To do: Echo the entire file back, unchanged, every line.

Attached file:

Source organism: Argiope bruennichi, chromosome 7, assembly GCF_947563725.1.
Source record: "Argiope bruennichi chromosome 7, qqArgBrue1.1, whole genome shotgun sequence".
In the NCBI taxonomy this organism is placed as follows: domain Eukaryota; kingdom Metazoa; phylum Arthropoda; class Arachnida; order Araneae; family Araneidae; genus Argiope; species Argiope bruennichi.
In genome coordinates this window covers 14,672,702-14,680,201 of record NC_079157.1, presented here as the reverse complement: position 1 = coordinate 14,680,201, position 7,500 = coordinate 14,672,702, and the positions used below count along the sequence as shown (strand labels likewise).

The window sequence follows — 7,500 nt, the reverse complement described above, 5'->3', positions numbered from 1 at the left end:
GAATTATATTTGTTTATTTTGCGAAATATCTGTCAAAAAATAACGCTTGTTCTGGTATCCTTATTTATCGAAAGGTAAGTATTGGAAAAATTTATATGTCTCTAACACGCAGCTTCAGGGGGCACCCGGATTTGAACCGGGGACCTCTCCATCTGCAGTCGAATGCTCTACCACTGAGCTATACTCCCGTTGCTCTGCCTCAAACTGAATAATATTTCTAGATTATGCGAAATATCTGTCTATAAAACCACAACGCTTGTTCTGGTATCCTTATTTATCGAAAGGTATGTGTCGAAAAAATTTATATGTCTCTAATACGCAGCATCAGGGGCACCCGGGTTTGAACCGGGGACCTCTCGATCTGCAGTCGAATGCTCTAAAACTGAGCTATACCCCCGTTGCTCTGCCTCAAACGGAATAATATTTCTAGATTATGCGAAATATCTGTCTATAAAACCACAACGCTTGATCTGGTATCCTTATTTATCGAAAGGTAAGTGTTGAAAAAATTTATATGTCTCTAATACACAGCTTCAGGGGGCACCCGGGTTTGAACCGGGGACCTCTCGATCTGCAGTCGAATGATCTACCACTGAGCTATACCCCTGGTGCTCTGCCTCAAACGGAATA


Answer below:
Source organism: Argiope bruennichi, chromosome 7, assembly GCF_947563725.1.
Source record: "Argiope bruennichi chromosome 7, qqArgBrue1.1, whole genome shotgun sequence".
In the NCBI taxonomy this organism is placed as follows: domain Eukaryota; kingdom Metazoa; phylum Arthropoda; class Arachnida; order Araneae; family Araneidae; genus Argiope; species Argiope bruennichi.
In genome coordinates this window covers 14,672,702-14,680,201 of record NC_079157.1, presented here as the reverse complement: position 1 = coordinate 14,680,201, position 7,500 = coordinate 14,672,702, and the positions used below count along the sequence as shown (strand labels likewise).

The window sequence follows — 7,500 nt, the reverse complement described above, 5'->3', positions numbered from 1 at the left end:
GAATTATATTTGTTTATTTTGCGAAATATCTGTCAAAAAATAACGCTTGTTCTGGTATCCTTATTTATCGAAAGGTAAGTATTGGAAAAATTTATATGTCTCTAACACGCAGCTTCAGGGGGCACCCGGATTTGAACCGGGGACCTCTCCATCTGCAGTCGAATGCTCTACCACTGAGCTATACTCCCGTTGCTCTGCCTCAAACTGAATAATATTTCTAGATTATGCGAAATATCTGTCTATAAAACCACAACGCTTGTTCTGGTATCCTTATTTATCGAAAGGTATGTGTCGAAAAAATTTATATGTCTCTAATACGCAGCATCAGGGGCACCCGGGTTTGAACCGGGGACCTCTCGATCTGCAGTCGAATGCTCTAAAACTGAGCTATACCCCCGTTGCTCTGCCTCAAACGGAATAATATTTCTAGATTATGCGAAATATCTGTCTATAAAACCACAACGCTTGATCTGGTATCCTTATTTATCGAAAGGTAAGTGTTGAAAAAATTTATATGTCTCTAATACACAGCTTCAGGGGGCACCCGGGTTTGAACCGGGGACCTCTCGATCTGCAGTCGAATGATCTACCACTGAGCTATACCCCTGGTGCTCTGCCTCAAACGGAATA